Friday, 26 August 2016

More of Havana

Cuba - a real treasure.

Havana is a cool city, and I think it would be hard to find somebody that doesn't like it. Sure there are annoyance for tourists like any other city, but that's normal. It is a photographers dream though - not just for the cars but the people here are very interesting too. People watching is a national past-time and they have no shame or reservations about looking - if you're on the street you're going to be looked at (sometimes cat-called!) and maybe commented on. I stayed in the heart of Havana, 2 blocks away from the Capitolio building. The first night was a 'hostel,' but I ended up moving here so I could be right in the middle of it all. When in Cuba you stay with families in 'casas privadas,' or private houses, and pay the person directly. There are signs above the house or flat, a little blue 'anchor' symbol, with the name of the person who rents it out. For 25 CUC, $25 US, Laurel and I had a nice room on the 3rd floor with air-con and our own bathroom. From here we could walk 10 minutes to the Malecon, Havana Vieja and just about anywhere you'd want to go in the city. The days went like this - breakfast of a pizza and coffee for less than $1, walk around and take pictures, always discovering something new or meeting an interesting local, come back early afternoon for a siesta (with the air-con running of course!) and then head back out at around sunset time and enjoy Havana in the evening. Not a bad way to spend your time really!

Plaza de Independencia - Che and Camillo light up at night too.

The Capitolio building.
The fortress that guards the city.
The Malecon in Havana is worth mentioning as it is THE hangout place for the youth of Havana. Along the harbour there is the stone wall that protects Havana from the sometimes wavy and rough Caribbean Sea, running from the far West of the city all the way around Havana Vieja and provides a seat and somewhere to sit and watch the sun, people watch or even car watch. We spent a fun night chilling there, talking to locals and drinking freshly-made Mojitos ($4 bottles of Havana Club). Most people here don't have mobiles and if they do, they aren't Smartphones. One girl I got talking to didn't know what Youtube was, doesn't have Facebook, never heard of most of the current bands popular with young people and was generally 'out of the loop' for news and information regarding most things (she knew who Justin Beiber is though). Sadly, this is Cuba - a restriction on information. At the same time, who needs silly teenage pop singers and Facebook when you have cheap booze, great weather, a view of the Caribbean and the Morro Fortress in the harbour and also have friends to hang out with and share it all with?

The view from the Malicon - looking towards the Hotel Nacional.

You're in my spot.
Some lovely music performed by some lovely women.
If you want a little Cuban music, some expensive (for Cuba) drinks and a bit of culture, pop into the Hemingway Bar in Havana Vieja. I didn't know this, but he's famous here - he lived near Havana for nearly 20 years with his wife Martha and even met Fidel! Another place to hang out in Havana with your friends is the nightclub "Fabirica de Arte." This is the 'high-end' of hang outs though - every night there is a long queue, fancy people all dressed up, bouncers and of course cool cars doing laps. I went there one night but waited for ages and the line never got any shorter, so our group (4 recently High School graduated Brits and a Dutch girl) decided to find another place. We sat at the bar across the road and had a beer to help us decide - the bar was empty and smelt like piss, but the barman was friendly and the beer cheap. After wandering around the streets looking for another party to go to, we finally found one but were denied access (invite only), so we had another beer in the smelly bar before getting a taxi home. The ride back was probably the best thing that happened all night - 6 people crammed into a 1960s Chev which was driven by the coolest taxi driver ever. Manolo owned his car and had made it look awesome on the inside with fluorescent lights and had his favourite American music pumping from the stereo - we all sang along to the "Rhythm of The Night" in our different accents, British, Australian, Dutch and Cuban. In Spanish though, the chorus is slightly different... This is the rhythm of the night = Esos son Reebok o son Nike...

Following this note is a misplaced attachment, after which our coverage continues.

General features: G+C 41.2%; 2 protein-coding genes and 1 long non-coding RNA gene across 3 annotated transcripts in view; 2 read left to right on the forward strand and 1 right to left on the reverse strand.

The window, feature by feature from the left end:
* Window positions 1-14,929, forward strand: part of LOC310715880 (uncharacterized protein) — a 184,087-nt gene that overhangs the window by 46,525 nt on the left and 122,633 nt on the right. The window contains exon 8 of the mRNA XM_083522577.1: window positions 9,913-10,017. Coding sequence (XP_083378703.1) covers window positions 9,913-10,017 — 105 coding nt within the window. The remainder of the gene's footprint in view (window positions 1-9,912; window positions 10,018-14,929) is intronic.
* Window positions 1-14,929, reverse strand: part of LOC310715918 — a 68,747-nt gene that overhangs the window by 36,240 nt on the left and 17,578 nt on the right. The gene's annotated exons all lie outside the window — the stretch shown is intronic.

Staying right in the heart of the city for $30 a night between two people.

A truly 'holy' experience.
Some ladies selling cigars.
During our wanderings in the city, we bumped into and met 2 locals who became out friends for the who time we were here - in fact they kind of fathered us a little. Fidel and Raul, 59 year old brothers, born in Panama and named after the two revolutionary brothers from Cuba. We were caught admiring a car across the street and they started talking to us - we ended up going out for dinner with them and having dinner at their place the next night. Both boys are sailors and do a fair bit of travel - they loved showing us postcards, travel brochures and all their souvenirs from the places they'd been. They took us to the Plaza de la Revolucio, a quick 4c bus (or 'guagua' in Cuba) trip away. I need to mention the name they have for buses here - pronounced 'wa-wa,' it comes from the noise the old buses used to make, but in Chile a 'guagua' means baby. In Spain you 'coger' or 'catch' the bus, same in Cuba I found, but the rest of South America you 'toma' the bus as the Spanish word means 'to fuck.' I always felt strange asking where I could catch the bus in Cuba... Back to the plaza, which is quite cool - there are two building either side of the square, one with a big outline of Che Guevara and the other of Camillo Cienfuegos - both of which light up at night. There is a monument to Jose Marti (revolutionary who fought for independence against the Spanish), a huge structure and the pride of the Cuban people - they love this man. Inside there are some interesting pictures of Fidel and the other revolutionaries after the war, but not much else. The brothers enjoyed taking us there, they did however get a little possessive with us - if anyone come up to either me or Laurel in the street, the brothers would move in and shoo them away, as if to say 'these are out gringos, go find your own.' We were also lucky enough to see a church service and meet the local priest - a very interesting experience which I'm not too sure I want to do again. This is a real 'hallelujah' church, singing, people with their hands up and swaying, but the biggest thing were the people falling over and shaking. Once is enough for me.